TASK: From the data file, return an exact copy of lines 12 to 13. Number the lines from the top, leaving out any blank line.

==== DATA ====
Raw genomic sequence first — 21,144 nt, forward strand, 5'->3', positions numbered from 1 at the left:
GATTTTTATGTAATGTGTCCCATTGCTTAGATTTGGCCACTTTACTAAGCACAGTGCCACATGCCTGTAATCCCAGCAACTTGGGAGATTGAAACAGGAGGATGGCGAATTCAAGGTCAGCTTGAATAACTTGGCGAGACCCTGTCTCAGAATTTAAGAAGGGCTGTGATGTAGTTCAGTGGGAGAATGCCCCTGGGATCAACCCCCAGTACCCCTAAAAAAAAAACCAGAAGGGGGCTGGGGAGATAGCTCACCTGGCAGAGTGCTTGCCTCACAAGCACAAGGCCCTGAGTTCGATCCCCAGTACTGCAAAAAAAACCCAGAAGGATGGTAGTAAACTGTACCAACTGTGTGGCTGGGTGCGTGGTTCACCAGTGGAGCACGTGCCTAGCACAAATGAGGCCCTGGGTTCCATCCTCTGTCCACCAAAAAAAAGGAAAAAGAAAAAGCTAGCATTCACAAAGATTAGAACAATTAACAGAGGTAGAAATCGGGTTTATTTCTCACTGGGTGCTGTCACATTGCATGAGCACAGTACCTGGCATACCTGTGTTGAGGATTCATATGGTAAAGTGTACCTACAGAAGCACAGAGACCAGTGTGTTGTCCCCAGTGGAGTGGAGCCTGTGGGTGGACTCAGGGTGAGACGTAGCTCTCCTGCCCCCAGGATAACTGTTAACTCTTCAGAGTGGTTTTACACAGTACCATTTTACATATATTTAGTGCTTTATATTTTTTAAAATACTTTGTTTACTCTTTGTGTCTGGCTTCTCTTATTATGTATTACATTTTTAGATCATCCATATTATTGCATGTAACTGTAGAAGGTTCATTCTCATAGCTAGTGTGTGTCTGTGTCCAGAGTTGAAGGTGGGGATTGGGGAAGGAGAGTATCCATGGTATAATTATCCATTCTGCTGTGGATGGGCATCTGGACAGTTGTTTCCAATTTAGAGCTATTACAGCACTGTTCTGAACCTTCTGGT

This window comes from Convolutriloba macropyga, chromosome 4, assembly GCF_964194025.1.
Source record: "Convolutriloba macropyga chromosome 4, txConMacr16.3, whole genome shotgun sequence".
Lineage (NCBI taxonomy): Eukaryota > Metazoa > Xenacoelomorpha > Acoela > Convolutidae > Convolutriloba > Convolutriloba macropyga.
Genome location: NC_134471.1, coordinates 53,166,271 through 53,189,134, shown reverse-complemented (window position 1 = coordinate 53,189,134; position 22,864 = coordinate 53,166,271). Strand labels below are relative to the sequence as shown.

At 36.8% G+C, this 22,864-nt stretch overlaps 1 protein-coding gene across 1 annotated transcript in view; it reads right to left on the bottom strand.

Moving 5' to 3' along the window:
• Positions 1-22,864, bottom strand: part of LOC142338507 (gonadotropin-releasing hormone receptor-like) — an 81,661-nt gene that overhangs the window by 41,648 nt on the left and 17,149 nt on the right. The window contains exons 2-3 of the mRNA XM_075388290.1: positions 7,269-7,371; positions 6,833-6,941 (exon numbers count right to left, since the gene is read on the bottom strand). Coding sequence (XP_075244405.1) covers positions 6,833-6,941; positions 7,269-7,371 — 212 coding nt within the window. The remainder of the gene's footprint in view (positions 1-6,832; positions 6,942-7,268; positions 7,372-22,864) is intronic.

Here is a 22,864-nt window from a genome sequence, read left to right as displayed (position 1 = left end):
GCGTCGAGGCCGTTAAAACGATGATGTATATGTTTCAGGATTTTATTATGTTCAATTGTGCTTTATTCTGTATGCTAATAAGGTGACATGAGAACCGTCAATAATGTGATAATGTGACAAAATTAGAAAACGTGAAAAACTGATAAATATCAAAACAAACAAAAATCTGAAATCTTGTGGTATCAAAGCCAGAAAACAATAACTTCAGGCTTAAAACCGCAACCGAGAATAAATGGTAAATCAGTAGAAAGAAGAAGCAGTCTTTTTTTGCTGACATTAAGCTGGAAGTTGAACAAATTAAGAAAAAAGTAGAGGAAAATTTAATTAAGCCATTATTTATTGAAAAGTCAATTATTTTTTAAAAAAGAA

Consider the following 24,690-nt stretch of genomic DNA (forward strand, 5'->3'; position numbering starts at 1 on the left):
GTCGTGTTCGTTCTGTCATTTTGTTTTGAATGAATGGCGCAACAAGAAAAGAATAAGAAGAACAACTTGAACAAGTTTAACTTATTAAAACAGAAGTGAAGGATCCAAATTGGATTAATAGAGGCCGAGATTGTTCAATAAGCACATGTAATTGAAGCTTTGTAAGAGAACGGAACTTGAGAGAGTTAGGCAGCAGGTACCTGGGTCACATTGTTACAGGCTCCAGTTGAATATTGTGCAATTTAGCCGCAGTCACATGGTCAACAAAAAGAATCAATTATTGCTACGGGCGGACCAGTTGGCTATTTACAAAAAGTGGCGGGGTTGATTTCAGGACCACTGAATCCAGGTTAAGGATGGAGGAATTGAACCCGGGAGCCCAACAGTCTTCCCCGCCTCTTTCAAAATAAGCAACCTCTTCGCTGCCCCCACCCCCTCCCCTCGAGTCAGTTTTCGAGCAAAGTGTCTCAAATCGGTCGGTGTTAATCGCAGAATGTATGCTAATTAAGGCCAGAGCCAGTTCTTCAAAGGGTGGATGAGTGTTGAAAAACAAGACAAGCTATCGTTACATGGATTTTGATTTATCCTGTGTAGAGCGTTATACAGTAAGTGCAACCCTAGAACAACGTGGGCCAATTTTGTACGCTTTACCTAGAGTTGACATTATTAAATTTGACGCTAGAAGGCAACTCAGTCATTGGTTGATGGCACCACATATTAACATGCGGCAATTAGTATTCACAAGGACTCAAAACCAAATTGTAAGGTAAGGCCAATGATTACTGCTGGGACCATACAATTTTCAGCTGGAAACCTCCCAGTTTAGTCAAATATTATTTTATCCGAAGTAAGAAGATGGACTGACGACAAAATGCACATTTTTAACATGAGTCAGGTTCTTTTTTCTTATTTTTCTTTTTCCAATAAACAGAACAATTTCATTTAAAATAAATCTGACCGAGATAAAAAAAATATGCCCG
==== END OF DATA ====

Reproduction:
Consider the following 24,690-nt stretch of genomic DNA (forward strand, 5'->3'; position numbering starts at 1 on the left):
GTCGTGTTCGTTCTGTCATTTTGTTTTGAATGAATGGCGCAACAAGAAAAGAATAAGAAGAACAACTTGAACAAGTTTAACTTATTAAAACAGAAGTGAAGGATCCAAATTGGATTAATAGAGGCCGAGATTGTTCAATAAGCACATGTAATTGAAGCTTTGTAAGAGAACGGAACTTGAGAGAGTTAGGCAGCAGGTACCTGGGTCACATTGTTACAGGCTCCAGTTGAATATTGTGCAATTTAGCCGCAGTCACATGGTCAACAAAAAGAATCAATTATTGCTACGGGCGGACCAGTTGGCTATTTACAAAAAGTGGCGGGGTTGATTTCAGGACCACTGAATCCAGGTTAAGGATGGAGGAATTGAACCCGGGAGCCCAACAGTCTTCCCCGCCTCTTTCAAAATAAGCAACCTCTTCGCTGCCCCCACCCCCTCCCCTCGAGTCAGTTTTCGAGCAAAGTGTCTCAAATCGGTCGGTGTTAATCGCAGAATGTATGCTAATTAAGGCCAGAGCCAGTTCTTCAAAGGGTGGATGAGTGTTGAAAAACAAGACAAGCTATCGTTACATGGATTTTGATTTATCCTGTGTAGAGCGTTATACAGTAAGTGCAACCCTAGAACAACGTGGGCCAATTTTGTACGCTTTACCTAGAGTTGACATTATTAAATTTGACGCTAGAAGGCAACTCAGTCATTGGTTGATGGCACCACATATTAACATGCGGCAATTAGTATTCACAAGGACTCAAAACCAAATTGTAAGGTAAGGCCAATGATTACTGCTGGGACCATACAATTTTCAGCTGGAAACCTCCCAGTTTAGTCAAATATTATTTTATCCGAAGTAAGAAGATGGACTGACGACAAAATGCACATTTTTAACATGAGTCAGGTTCTTTTTTCTTATTTTTCTTTTTCCAATAAACAGAACAATTTCATTTAAAATAAATCTGACCGAGATAAAAAAAATATGCCCG